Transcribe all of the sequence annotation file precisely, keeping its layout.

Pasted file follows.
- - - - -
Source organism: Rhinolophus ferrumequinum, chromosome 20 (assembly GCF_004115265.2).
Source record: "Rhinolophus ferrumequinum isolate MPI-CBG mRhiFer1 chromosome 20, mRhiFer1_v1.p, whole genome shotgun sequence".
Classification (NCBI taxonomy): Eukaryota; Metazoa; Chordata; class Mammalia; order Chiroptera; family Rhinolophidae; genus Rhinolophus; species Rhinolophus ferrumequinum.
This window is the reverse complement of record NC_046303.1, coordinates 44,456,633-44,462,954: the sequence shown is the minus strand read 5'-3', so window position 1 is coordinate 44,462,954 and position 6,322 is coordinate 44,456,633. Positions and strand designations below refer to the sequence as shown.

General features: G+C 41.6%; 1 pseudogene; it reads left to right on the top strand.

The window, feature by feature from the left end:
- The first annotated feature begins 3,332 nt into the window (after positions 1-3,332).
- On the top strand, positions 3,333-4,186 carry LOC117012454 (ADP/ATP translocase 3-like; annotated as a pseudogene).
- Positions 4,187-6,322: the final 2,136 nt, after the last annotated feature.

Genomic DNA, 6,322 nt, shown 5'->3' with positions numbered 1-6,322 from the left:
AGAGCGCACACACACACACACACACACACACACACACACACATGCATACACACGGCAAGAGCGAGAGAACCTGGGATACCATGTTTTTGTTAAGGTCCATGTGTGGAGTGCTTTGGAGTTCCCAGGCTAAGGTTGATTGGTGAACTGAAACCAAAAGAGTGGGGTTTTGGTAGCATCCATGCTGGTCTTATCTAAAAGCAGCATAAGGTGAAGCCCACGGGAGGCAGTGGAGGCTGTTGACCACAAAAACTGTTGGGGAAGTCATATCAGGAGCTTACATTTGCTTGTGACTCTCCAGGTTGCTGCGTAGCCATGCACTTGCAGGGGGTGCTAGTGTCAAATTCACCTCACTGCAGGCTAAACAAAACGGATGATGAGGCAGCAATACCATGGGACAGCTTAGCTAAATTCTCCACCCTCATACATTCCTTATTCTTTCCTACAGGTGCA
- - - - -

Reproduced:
Source organism: Rhinolophus ferrumequinum, chromosome 20 (assembly GCF_004115265.2).
Source record: "Rhinolophus ferrumequinum isolate MPI-CBG mRhiFer1 chromosome 20, mRhiFer1_v1.p, whole genome shotgun sequence".
Classification (NCBI taxonomy): Eukaryota; Metazoa; Chordata; class Mammalia; order Chiroptera; family Rhinolophidae; genus Rhinolophus; species Rhinolophus ferrumequinum.
This window is the reverse complement of record NC_046303.1, coordinates 44,456,633-44,462,954: the sequence shown is the minus strand read 5'-3', so window position 1 is coordinate 44,462,954 and position 6,322 is coordinate 44,456,633. Positions and strand designations below refer to the sequence as shown.

General features: G+C 41.6%; 1 pseudogene; it reads left to right on the top strand.

The window, feature by feature from the left end:
- The first annotated feature begins 3,332 nt into the window (after positions 1-3,332).
- On the top strand, positions 3,333-4,186 carry LOC117012454 (ADP/ATP translocase 3-like; annotated as a pseudogene).
- Positions 4,187-6,322: the final 2,136 nt, after the last annotated feature.

Genomic DNA, 6,322 nt, shown 5'->3' with positions numbered 1-6,322 from the left:
AGAGCGCACACACACACACACACACACACACACACACACACATGCATACACACGGCAAGAGCGAGAGAACCTGGGATACCATGTTTTTGTTAAGGTCCATGTGTGGAGTGCTTTGGAGTTCCCAGGCTAAGGTTGATTGGTGAACTGAAACCAAAAGAGTGGGGTTTTGGTAGCATCCATGCTGGTCTTATCTAAAAGCAGCATAAGGTGAAGCCCACGGGAGGCAGTGGAGGCTGTTGACCACAAAAACTGTTGGGGAAGTCATATCAGGAGCTTACATTTGCTTGTGACTCTCCAGGTTGCTGCGTAGCCATGCACTTGCAGGGGGTGCTAGTGTCAAATTCACCTCACTGCAGGCTAAACAAAACGGATGATGAGGCAGCAATACCATGGGACAGCTTAGCTAAATTCTCCACCCTCATACATTCCTTATTCTTTCCTACAGGTGCA